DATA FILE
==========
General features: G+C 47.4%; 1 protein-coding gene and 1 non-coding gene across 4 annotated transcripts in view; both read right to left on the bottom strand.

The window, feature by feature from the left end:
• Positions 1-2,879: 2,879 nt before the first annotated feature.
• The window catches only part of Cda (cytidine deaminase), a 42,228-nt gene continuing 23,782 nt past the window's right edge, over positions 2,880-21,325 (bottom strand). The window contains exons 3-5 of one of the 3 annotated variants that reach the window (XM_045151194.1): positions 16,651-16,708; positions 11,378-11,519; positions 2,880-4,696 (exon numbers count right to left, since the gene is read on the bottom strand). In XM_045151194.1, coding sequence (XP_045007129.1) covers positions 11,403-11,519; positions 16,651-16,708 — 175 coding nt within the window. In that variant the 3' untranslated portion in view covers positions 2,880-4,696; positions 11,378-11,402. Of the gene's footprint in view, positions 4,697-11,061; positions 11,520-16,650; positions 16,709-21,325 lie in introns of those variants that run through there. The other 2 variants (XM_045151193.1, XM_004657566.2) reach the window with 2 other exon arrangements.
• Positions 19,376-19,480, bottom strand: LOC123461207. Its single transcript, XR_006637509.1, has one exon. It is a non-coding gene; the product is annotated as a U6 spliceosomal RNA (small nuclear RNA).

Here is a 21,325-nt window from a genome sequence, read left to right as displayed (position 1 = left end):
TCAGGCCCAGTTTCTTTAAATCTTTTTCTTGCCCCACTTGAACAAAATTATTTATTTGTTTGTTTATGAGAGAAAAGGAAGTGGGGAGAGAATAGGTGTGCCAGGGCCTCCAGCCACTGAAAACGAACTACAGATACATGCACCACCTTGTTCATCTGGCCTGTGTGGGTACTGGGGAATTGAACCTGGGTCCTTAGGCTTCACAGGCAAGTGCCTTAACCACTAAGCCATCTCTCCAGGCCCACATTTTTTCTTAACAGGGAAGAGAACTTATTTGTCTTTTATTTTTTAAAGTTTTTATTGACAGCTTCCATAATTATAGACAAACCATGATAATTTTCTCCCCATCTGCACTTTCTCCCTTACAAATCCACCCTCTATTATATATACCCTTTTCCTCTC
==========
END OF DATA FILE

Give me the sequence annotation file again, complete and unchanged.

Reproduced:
General features: G+C 47.4%; 1 protein-coding gene and 1 non-coding gene across 4 annotated transcripts in view; both read right to left on the bottom strand.

The window, feature by feature from the left end:
• Positions 1-2,879: 2,879 nt before the first annotated feature.
• The window catches only part of Cda (cytidine deaminase), a 42,228-nt gene continuing 23,782 nt past the window's right edge, over positions 2,880-21,325 (bottom strand). The window contains exons 3-5 of one of the 3 annotated variants that reach the window (XM_045151194.1): positions 16,651-16,708; positions 11,378-11,519; positions 2,880-4,696 (exon numbers count right to left, since the gene is read on the bottom strand). In XM_045151194.1, coding sequence (XP_045007129.1) covers positions 11,403-11,519; positions 16,651-16,708 — 175 coding nt within the window. In that variant the 3' untranslated portion in view covers positions 2,880-4,696; positions 11,378-11,402. Of the gene's footprint in view, positions 4,697-11,061; positions 11,520-16,650; positions 16,709-21,325 lie in introns of those variants that run through there. The other 2 variants (XM_045151193.1, XM_004657566.2) reach the window with 2 other exon arrangements.
• Positions 19,376-19,480, bottom strand: LOC123461207. Its single transcript, XR_006637509.1, has one exon. It is a non-coding gene; the product is annotated as a U6 spliceosomal RNA (small nuclear RNA).

Here is a 21,325-nt window from a genome sequence, read left to right as displayed (position 1 = left end):
TCAGGCCCAGTTTCTTTAAATCTTTTTCTTGCCCCACTTGAACAAAATTATTTATTTGTTTGTTTATGAGAGAAAAGGAAGTGGGGAGAGAATAGGTGTGCCAGGGCCTCCAGCCACTGAAAACGAACTACAGATACATGCACCACCTTGTTCATCTGGCCTGTGTGGGTACTGGGGAATTGAACCTGGGTCCTTAGGCTTCACAGGCAAGTGCCTTAACCACTAAGCCATCTCTCCAGGCCCACATTTTTTCTTAACAGGGAAGAGAACTTATTTGTCTTTTATTTTTTAAAGTTTTTATTGACAGCTTCCATAATTATAGACAAACCATGATAATTTTCTCCCCATCTGCACTTTCTCCCTTACAAATCCACCCTCTATTATATATACCCTTTTCCTCTC